The lovely Mr Jack Scott of Perking the Pansies fame, invited me to guest write on his blog while he was away on a little jaunt. I sent him an article about my first ever trip to Sanliurfa in 2008. You can read it on Jacks site www.perkingthepansies.com
Dredging up fond memories, I have added to this blog, the details of the road trip that precluded the event
What started out as a plan for a leisurely road trip to Urfa turned into a nightmare journey with me and Mu in the front, a family of five in the back, a boot full of their luggage, a child prone to car sickness and a baby with a talent for high pitched screaming. As if this wasn’t bad enough, the Amca in the lead car of our two vehicle convoy cruised along at 80km an hour, turning a 14 hour journey into 20 hours of torture agggghhhhhhh!
With such a large family, I should have guessed there would be no such thing as an empty seat when you are making a trip to their birth town. And so it was that we trotted off to the village on Saturday evening to pick up Hasan Amca, his wife Islim and three of their children, including baby Yusuf.
The boot contained only the laptop and a solitary bag as I had packed light with the intention of just buying what I needed when I got to Urfa. That didn’t last though and soon the boot was fit to burst with their suitcases, flasks of cay, food packages, blankets and babies nappies.
Under normal circumstances, I would forego my front passenger seat to Amca Hassan out of respect but, as Islim is short and stout with more than enough to fill two seats I threw respect out of the window and strapped myself into the front seat, feeling ever so slightly guilty as I looked through the rear view mirror and saw them all squashed together. I took baby Yusuf and belted him in with me where he promptly fell asleep. So far so good.
We wave goodbye to Dursun and the rest of the family and as Murat drives out of the road Ramsey throws a large jug of water over the back of the car. It’s for luck and a safe journey. At Orman Kampi, we hook up with Yilmaz who is waiting for us in a hired red punto with his wife and four children and we begin our journey. Its 8pm.
Yusuf sleeps for around an hour or so before waking hungrily so I pass him back to Islim and try to get comfy. Feet go up on the dash, in the glove compartment, on the floor, one on the floor, one in the glove compartment and so it continues. Long legs are a curse!
We have a few rest room stops before I nod off at around11pm waking an hour or so later bloody freezing. I knew the temperature in Urfa would be similar to that of Didim but what I didn’t account for was the bits in the middle and I’m wearing a flimsy summer dress and flip flops. At the next pit stop I rummage in the boot for my bag which is of course right at the back. Out come my grey elephant pajamas and a beige pashmina which look fab with my green and orange summer dress…..NOT. Do I care? Nah, its warmth I need, now where’s that baby!
5am, it’s a driver’s call to sleep. We park in a service station and try to get comfy…as if! 6am and we are on the road again and still in Konya? “How is that possible” I ask Murat. Turns out Konya is a very large town.10am is looking more and more unlikely.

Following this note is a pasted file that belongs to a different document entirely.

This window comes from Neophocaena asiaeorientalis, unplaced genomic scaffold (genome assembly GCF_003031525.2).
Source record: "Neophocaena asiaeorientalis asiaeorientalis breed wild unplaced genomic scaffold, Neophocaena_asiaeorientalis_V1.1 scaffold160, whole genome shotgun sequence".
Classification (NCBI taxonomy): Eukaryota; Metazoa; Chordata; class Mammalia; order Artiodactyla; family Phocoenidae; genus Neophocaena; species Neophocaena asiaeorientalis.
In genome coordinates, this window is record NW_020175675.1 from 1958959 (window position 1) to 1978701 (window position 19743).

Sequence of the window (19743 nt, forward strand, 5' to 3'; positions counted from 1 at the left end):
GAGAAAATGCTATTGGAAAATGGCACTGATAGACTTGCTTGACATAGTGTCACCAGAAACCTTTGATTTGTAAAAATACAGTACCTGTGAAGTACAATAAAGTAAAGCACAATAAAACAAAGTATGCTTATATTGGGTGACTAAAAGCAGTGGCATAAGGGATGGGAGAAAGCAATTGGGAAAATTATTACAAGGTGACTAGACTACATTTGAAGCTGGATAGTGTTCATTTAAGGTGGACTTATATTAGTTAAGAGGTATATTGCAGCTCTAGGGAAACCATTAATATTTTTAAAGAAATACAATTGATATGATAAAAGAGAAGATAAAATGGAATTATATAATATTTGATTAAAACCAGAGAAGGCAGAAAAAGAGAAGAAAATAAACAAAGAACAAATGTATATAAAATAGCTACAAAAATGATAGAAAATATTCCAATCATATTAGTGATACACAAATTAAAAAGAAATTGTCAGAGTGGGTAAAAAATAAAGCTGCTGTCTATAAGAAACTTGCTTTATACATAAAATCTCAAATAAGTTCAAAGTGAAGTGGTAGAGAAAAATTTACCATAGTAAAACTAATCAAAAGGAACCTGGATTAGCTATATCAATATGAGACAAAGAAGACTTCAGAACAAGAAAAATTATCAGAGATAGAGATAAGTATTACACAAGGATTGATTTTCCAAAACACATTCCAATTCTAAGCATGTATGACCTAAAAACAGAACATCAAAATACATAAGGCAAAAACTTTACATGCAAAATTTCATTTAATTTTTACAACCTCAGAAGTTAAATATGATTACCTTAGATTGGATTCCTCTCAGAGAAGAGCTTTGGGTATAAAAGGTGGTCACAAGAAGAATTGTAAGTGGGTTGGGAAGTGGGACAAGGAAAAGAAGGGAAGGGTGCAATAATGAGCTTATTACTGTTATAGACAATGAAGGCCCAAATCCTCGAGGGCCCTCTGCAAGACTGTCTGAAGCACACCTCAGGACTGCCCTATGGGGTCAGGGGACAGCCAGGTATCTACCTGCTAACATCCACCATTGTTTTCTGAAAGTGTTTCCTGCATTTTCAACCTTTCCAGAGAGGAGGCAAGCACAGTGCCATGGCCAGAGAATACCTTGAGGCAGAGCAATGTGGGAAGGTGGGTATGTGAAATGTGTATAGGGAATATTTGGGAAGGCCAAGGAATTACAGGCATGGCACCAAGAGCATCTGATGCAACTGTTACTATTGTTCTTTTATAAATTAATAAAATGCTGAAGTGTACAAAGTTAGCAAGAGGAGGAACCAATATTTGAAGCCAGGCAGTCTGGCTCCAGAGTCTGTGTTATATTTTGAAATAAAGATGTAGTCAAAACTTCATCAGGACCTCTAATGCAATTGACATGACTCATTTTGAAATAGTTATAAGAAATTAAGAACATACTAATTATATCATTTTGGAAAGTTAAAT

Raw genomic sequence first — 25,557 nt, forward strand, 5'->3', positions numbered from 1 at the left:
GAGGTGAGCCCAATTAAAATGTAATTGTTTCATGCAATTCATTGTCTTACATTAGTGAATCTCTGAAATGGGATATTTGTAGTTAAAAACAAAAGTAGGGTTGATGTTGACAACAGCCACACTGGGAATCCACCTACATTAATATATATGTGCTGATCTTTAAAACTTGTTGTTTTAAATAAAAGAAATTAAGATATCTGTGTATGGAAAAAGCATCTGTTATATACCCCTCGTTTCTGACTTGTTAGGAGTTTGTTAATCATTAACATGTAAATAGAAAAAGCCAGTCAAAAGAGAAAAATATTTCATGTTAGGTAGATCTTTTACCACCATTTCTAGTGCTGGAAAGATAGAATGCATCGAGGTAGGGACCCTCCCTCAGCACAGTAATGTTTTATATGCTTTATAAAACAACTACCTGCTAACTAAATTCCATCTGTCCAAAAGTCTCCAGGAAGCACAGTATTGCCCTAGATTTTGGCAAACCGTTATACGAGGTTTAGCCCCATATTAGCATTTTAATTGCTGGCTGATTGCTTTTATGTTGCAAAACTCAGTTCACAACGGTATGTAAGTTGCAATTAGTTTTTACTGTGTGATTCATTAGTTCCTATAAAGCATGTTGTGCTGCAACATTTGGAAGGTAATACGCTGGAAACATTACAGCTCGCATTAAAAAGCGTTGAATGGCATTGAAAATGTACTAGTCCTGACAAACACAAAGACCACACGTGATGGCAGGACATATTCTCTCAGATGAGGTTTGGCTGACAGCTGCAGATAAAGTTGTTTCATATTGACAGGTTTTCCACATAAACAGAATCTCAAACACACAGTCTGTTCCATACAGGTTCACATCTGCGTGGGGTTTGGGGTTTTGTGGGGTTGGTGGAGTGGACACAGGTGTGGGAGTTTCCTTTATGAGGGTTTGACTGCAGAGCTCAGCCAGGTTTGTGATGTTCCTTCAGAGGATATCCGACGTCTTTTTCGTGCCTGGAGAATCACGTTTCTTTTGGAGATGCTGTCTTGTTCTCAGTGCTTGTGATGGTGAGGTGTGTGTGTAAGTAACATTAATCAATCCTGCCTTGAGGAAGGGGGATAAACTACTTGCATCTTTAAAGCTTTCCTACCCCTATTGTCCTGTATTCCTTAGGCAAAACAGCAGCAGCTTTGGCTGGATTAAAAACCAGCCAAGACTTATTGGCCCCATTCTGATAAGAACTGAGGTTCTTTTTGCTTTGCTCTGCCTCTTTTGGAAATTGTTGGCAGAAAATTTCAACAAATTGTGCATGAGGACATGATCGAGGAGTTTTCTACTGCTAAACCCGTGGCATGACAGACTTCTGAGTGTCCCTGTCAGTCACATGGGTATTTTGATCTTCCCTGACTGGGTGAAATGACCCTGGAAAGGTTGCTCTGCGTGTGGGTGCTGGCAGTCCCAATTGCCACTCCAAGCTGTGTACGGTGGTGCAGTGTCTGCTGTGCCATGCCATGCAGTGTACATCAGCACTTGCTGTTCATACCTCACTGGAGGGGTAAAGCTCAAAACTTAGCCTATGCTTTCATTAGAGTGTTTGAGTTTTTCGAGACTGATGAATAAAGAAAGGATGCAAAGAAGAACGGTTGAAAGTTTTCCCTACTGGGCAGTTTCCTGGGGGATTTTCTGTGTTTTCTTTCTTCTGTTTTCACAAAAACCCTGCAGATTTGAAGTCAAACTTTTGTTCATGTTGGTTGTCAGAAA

9am ish we find an “Aile Salon” (Family room) attached to a lokanta (restaurant). We are of course in a mixed party and have moved into a region where it’s normal to segregate the men from the women. To facilitate this there are plenty of “Aile Salons” along the way.
Everyone wants soup, to be more precise they want “Kelepaca coba” yeeooooww my stomach turns at the thought. Murat, feeling guilty I presume, joins me in a Turkish breakfast which is pretty much standard apart from the tahini with uzumsu (sesame paste with grape syrup) which is a nice touch, very sweet of course but hey, Iv’e not actually started my diet yet…..
Things improve slightly when we hit the autobahn but all in all it still takes 20 hours before we arrive in the outskirts of Urfa. By this time my eyes are dry and red and out on stalks like a cartoon rabbit, my neck has a large crick, my legs ache, not just from being cramped, but also the baby bouncing on my thighs and all I want is a hot shower and a bed. Its dusk and everyone is excited. I fail to see why as I gaze out the window at barren landscapes and mountains in the distance. Getting closer I can see the houses like ancient Lego, sun-bleached and littered on the mountainside forming untidy clumps. Night has fallen as we enter the city…….in the middle of a power cut!
Before I can go comatose, we need to drop our passengers off. Up concrete hills with disappearing edges we go avoiding the plague of children swarming the streets. Ive never seen so many kids in one place and if ever there was call for the pied piper it’s here. Eventually, we “gule gule” the rellies and go in search of our hotel. Through the main thoroughfare and into pitch black alleyways with the occasional battery lit shop to guide us. It’s surreal. Where is the Urfa I have seen on the internet? Where are the beautiful tea gardens, the ancient mosques and the sacred fish? It’s certainly not here, oh no; my husband has brought me to Beirut.
Murat is trying to call his cousin Mehmet but there is no signal on the mobiles. We carry on driving through Beirut and by some miracle he spies Mehmet walking down the street and hollers to him. Mehmet jumps in the back seat and guides us down another alley with groups of men standing around at various points. We stop outside a flat iron gate and I realise with horror that this is the “hotel’. Its ok, I think, I know I saw signs for the havalamini (airport) on the way in. I have a new plan now, one that involves me, a taxi and a plane ticket to Izmir in the morning!
Still, we all know how the last plan turned out don’t we; better stay put and see what happens!